He reported that during the landing flare on runway 8, a wind gust from the south caused his right wing to rise. He reported that he made the approach with full flaps applied and about 60kts airspeed, and corrected with right aileron, but the airplane landed with a left side load. During the landing roll, the airplane veered to the right and the left main landing gear wheel separated from the airplane. The airplane then veered to the left and sustained substantial damage to the lower left side of the fuselage.

The pilot reported that, "I knew the winds were swirling and should have taken another look at it or found another runway for the newer developing wind conditions."

METARs at the accident airport are issued about 20 minutes apart. 10 minutes prior to the accident, the METAR indicated that the wind was from 080° at 6kts. About 10 minutes after the accident the METAR indicated that the wind was from 140° at 5kts.

The pilot reported that there were no preaccident mechanical malfunctions or failures with the airplane that would have precluded normal operation. 

Pilot Information


Certificate: Private
Age: 50, Male
Airplane Rating(s): Single-engine Land
Seat Occupied: Left
Other Aircraft Rating(s): None
Restraint Used: 4-point
Instrument Rating(s): None
Second Pilot Present: No
Instructor Rating(s): None
Toxicology Performed: No
Medical Certification: Class 3 With Waivers/Limitations
Last FAA Medical Exam: 06/02/2017
Occupational Pilot: No
Last Flight Review or Equivalent: 07/05/2017
Flight Time:  (Estimated) 209 hours (Total, all aircraft), 50 hours (Total, this make and model), 209 hours (Pilot In Command, all aircraft), 55 hours (Last 90 days, all aircraft), 21 hours (Last 30 days, all aircraft), 4 hours (Last 24 hours, all aircraft)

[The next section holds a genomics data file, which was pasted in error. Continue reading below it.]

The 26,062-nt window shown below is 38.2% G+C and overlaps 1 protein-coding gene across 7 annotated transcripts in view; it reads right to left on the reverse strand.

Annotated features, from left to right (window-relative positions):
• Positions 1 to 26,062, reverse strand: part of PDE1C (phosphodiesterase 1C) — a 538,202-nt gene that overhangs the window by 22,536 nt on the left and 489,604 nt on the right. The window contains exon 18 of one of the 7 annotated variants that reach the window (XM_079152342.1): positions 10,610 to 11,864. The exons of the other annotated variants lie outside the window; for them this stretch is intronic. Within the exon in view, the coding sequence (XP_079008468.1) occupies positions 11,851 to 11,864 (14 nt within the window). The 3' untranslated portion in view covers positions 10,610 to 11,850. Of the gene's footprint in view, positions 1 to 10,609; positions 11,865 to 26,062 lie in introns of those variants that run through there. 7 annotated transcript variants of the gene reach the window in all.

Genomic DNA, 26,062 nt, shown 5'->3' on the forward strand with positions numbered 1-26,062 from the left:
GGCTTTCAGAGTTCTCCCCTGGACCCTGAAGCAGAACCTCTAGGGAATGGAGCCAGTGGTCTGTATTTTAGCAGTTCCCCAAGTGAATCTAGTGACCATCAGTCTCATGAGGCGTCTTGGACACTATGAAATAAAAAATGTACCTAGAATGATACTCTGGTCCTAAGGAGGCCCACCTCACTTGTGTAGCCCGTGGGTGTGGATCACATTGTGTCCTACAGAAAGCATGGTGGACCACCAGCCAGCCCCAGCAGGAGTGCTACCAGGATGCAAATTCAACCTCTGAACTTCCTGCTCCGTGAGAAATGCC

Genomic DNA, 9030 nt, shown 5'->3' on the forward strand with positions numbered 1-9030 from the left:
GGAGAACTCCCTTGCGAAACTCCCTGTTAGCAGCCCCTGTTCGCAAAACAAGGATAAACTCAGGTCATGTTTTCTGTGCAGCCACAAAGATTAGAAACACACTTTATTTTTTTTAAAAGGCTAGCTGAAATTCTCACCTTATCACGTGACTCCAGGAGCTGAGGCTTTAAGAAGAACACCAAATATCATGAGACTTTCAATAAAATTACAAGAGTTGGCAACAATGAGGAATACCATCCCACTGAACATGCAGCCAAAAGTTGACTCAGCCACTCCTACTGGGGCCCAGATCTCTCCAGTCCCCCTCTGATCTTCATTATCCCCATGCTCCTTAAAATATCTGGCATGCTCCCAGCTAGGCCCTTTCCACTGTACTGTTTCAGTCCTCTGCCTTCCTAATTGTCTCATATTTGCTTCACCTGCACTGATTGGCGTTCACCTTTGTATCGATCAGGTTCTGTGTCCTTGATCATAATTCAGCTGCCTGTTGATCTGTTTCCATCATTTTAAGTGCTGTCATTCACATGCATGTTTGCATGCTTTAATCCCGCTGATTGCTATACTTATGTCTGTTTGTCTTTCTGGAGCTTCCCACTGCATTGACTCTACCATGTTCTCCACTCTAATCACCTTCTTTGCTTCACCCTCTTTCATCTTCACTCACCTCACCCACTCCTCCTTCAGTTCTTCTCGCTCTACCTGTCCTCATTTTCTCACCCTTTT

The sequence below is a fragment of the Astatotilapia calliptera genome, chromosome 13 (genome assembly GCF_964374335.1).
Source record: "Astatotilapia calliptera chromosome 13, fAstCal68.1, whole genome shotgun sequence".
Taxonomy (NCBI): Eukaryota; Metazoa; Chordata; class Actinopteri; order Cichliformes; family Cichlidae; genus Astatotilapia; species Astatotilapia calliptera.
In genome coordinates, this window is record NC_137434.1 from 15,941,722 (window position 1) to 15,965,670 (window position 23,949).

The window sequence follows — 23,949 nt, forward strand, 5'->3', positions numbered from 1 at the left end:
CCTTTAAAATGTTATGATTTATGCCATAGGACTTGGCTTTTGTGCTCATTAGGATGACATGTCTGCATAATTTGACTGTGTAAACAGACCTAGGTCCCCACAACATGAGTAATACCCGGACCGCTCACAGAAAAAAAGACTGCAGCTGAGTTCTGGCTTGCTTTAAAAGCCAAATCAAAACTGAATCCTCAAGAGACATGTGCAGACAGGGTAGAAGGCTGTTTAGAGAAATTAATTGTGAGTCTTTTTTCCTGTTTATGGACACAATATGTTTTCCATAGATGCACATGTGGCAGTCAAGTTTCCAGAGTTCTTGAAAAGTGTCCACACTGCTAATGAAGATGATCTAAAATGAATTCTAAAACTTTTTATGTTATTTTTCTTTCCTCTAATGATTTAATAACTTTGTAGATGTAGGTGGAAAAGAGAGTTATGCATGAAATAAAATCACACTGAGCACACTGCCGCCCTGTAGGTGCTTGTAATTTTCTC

Aircraft and Owner/Operator Information

Aircraft Manufacturer: KING JOHN E JR
Registration: N993JK
Model/Series: KITFOX SERIES 6
Aircraft Category: Airplane
Year of Manufacture: 2002
Amateur Built: Yes
Airworthiness Certificate: Experimental
Serial Number: S6004-024
Landing Gear Type: Tailwheel
Seats: 2
Date/Type of Last Inspection: 04/20/2017, Annual
Certified Max Gross Wt.: 1550 lbs
Time Since Last Inspection:
Engines: 1 Reciprocating
Airframe Total Time: 824 Hours at time of accident
Engine Manufacturer: Rotax
ELT: C91  installed, not activated
Engine Model/Series: 912-ULS
Registered Owner: On file
Rated Power: 100 hp
Operator: On file
Operating Certificate(s) Held: None 

Meteorological Information and Flight Plan


Conditions at Accident Site: Visual Conditions
Condition of Light: Day
Observation Facility, Elevation: RTS, 5026 ft msl
Observation Time: 0710 UTC
Distance from Accident Site: 0 Nautical Miles
Direction from Accident Site: 98°
Lowest Cloud Condition: Clear
Temperature/Dew Point: 13°C / 11°C
Lowest Ceiling: None
Visibility:  10 Miles
Wind Speed/Gusts, Direction: 3 knots, 240°